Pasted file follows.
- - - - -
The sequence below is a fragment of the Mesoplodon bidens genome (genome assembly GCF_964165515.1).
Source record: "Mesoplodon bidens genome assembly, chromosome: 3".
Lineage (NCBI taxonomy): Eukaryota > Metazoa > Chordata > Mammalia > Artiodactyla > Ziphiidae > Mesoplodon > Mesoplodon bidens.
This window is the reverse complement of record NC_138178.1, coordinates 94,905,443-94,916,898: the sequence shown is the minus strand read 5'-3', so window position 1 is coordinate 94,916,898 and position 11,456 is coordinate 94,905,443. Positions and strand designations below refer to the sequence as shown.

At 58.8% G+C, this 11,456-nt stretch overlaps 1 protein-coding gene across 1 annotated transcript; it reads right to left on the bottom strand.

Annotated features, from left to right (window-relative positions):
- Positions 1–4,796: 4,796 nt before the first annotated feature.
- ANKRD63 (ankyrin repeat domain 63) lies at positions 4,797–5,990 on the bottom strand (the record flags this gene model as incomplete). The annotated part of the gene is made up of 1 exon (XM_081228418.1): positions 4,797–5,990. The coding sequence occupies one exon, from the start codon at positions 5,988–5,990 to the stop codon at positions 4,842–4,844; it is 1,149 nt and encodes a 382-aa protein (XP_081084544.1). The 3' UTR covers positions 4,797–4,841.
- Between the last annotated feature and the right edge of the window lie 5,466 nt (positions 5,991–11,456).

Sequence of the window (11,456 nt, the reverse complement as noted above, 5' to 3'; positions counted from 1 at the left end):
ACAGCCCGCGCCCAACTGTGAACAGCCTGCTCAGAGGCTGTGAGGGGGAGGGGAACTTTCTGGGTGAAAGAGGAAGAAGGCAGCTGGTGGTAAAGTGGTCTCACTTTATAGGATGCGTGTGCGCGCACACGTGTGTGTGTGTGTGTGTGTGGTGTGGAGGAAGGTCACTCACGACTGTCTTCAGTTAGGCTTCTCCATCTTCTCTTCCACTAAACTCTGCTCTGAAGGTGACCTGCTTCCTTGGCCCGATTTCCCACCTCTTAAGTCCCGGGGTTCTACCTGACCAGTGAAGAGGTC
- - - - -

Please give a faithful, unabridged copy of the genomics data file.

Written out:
The sequence below is a fragment of the Mesoplodon bidens genome (genome assembly GCF_964165515.1).
Source record: "Mesoplodon bidens genome assembly, chromosome: 3".
Lineage (NCBI taxonomy): Eukaryota > Metazoa > Chordata > Mammalia > Artiodactyla > Ziphiidae > Mesoplodon > Mesoplodon bidens.
This window is the reverse complement of record NC_138178.1, coordinates 94,905,443-94,916,898: the sequence shown is the minus strand read 5'-3', so window position 1 is coordinate 94,916,898 and position 11,456 is coordinate 94,905,443. Positions and strand designations below refer to the sequence as shown.

At 58.8% G+C, this 11,456-nt stretch overlaps 1 protein-coding gene across 1 annotated transcript; it reads right to left on the bottom strand.

Annotated features, from left to right (window-relative positions):
- Positions 1–4,796: 4,796 nt before the first annotated feature.
- ANKRD63 (ankyrin repeat domain 63) lies at positions 4,797–5,990 on the bottom strand (the record flags this gene model as incomplete). The annotated part of the gene is made up of 1 exon (XM_081228418.1): positions 4,797–5,990. The coding sequence occupies one exon, from the start codon at positions 5,988–5,990 to the stop codon at positions 4,842–4,844; it is 1,149 nt and encodes a 382-aa protein (XP_081084544.1). The 3' UTR covers positions 4,797–4,841.
- Between the last annotated feature and the right edge of the window lie 5,466 nt (positions 5,991–11,456).

Sequence of the window (11,456 nt, the reverse complement as noted above, 5' to 3'; positions counted from 1 at the left end):
ACAGCCCGCGCCCAACTGTGAACAGCCTGCTCAGAGGCTGTGAGGGGGAGGGGAACTTTCTGGGTGAAAGAGGAAGAAGGCAGCTGGTGGTAAAGTGGTCTCACTTTATAGGATGCGTGTGCGCGCACACGTGTGTGTGTGTGTGTGTGTGGTGTGGAGGAAGGTCACTCACGACTGTCTTCAGTTAGGCTTCTCCATCTTCTCTTCCACTAAACTCTGCTCTGAAGGTGACCTGCTTCCTTGGCCCGATTTCCCACCTCTTAAGTCCCGGGGTTCTACCTGACCAGTGAAGAGGTC